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New attack steals SSNs, e-mail addresses, and more from HTTPS pages

Enlarge / A demo planned for Wednesday will show how an ad hosted on nytimes.com could attack other HTTPS-protected sites. (credit: Vanhoef, Van Goethem)

The HTTPS cryptographic scheme protecting millions of websites is vulnerable to a newly revived attack that exposes encrypted e-mail addresses, social security numbers, and other sensitive data even when attackers don't have the ability to monitor a targeted end user's Internet connection.

The exploit is notable because it doesn't require a man-in-the-middle position. Instead, an end user need only encounter an innocuous-looking JavaScript file hidden in an Web advertisement or hosted directly on a webpage. The malicious code can then query a variety of pages protected by the secure sockets layer or transport layer security protocols and measure the precise file sizes of the encrypted data they transmit. As its name suggests, the HEIST technique—short for HTTP Encrypted Information can be Stolen Through TCP-Windows—works by exploiting the way HTTPS responses are delivered over the transmission control protocol, one of the Internet's most basic building blocks.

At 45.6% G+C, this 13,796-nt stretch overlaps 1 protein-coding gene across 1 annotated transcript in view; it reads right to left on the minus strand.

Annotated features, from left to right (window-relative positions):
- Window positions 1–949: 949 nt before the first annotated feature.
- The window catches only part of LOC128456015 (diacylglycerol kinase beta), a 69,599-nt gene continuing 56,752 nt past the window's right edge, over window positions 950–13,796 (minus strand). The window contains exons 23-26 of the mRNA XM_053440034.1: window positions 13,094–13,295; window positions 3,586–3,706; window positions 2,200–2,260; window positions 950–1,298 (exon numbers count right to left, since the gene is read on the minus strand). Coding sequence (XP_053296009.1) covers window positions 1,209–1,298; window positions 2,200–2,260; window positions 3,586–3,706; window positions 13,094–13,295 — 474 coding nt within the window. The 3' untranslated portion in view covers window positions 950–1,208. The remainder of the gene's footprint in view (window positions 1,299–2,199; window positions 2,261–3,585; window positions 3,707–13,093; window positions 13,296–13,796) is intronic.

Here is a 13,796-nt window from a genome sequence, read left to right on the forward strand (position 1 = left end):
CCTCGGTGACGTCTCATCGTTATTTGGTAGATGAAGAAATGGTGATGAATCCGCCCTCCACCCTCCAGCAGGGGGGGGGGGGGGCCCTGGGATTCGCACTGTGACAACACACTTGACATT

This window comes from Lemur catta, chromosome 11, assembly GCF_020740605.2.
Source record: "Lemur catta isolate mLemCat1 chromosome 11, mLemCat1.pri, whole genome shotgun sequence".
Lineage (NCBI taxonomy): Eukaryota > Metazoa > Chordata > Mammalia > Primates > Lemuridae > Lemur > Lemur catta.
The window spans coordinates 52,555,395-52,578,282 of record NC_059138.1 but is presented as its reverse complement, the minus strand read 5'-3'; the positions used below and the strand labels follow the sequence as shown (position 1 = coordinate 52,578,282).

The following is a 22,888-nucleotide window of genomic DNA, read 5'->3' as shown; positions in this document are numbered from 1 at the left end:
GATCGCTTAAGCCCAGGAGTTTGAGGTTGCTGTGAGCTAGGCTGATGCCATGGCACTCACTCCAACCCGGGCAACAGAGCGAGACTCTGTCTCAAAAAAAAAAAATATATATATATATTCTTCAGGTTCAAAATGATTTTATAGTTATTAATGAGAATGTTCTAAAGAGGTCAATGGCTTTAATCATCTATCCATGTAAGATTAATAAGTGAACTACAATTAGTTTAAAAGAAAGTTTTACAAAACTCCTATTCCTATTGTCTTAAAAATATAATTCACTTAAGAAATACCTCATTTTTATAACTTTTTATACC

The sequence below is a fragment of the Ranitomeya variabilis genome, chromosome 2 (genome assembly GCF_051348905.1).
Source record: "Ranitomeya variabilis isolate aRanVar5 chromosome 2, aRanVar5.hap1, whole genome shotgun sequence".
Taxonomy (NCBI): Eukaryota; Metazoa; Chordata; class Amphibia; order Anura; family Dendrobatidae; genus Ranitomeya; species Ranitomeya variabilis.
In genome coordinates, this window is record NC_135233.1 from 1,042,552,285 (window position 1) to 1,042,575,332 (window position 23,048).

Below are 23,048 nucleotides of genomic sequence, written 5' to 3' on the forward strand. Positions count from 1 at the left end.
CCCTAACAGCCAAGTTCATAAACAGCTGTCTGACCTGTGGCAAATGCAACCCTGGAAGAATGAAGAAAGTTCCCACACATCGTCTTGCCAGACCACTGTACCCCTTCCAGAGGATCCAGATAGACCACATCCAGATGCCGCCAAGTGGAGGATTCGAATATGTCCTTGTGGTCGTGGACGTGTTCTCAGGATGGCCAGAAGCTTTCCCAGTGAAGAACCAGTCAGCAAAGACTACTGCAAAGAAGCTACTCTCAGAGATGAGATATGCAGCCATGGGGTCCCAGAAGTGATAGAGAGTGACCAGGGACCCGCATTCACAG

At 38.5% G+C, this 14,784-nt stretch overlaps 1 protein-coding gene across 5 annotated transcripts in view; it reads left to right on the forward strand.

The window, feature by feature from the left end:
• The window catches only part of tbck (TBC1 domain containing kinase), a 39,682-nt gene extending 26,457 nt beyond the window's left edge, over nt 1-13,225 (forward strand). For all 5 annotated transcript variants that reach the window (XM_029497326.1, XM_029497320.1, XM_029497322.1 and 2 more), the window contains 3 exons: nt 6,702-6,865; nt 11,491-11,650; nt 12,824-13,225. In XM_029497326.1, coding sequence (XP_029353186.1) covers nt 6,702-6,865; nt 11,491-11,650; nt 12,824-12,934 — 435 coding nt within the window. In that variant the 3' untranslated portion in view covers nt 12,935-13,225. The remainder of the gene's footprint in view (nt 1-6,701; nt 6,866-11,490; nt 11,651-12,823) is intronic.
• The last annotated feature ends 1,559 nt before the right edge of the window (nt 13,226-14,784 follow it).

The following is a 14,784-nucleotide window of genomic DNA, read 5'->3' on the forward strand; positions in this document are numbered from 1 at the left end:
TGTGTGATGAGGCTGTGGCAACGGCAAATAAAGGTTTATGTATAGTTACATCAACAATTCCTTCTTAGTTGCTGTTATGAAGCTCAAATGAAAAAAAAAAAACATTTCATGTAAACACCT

Once attackers know the size of an encrypted response, they are free to use one of two previously devised exploits to ferret out the plaintext contained inside it. Both the BREACH and the CRIME exploits are able to decrypt payloads by manipulating the file compression that sites use to make pages load more quickly. HEIST will be demonstrated for the first time on Wednesday at the Black Hat security conference in Las Vegas.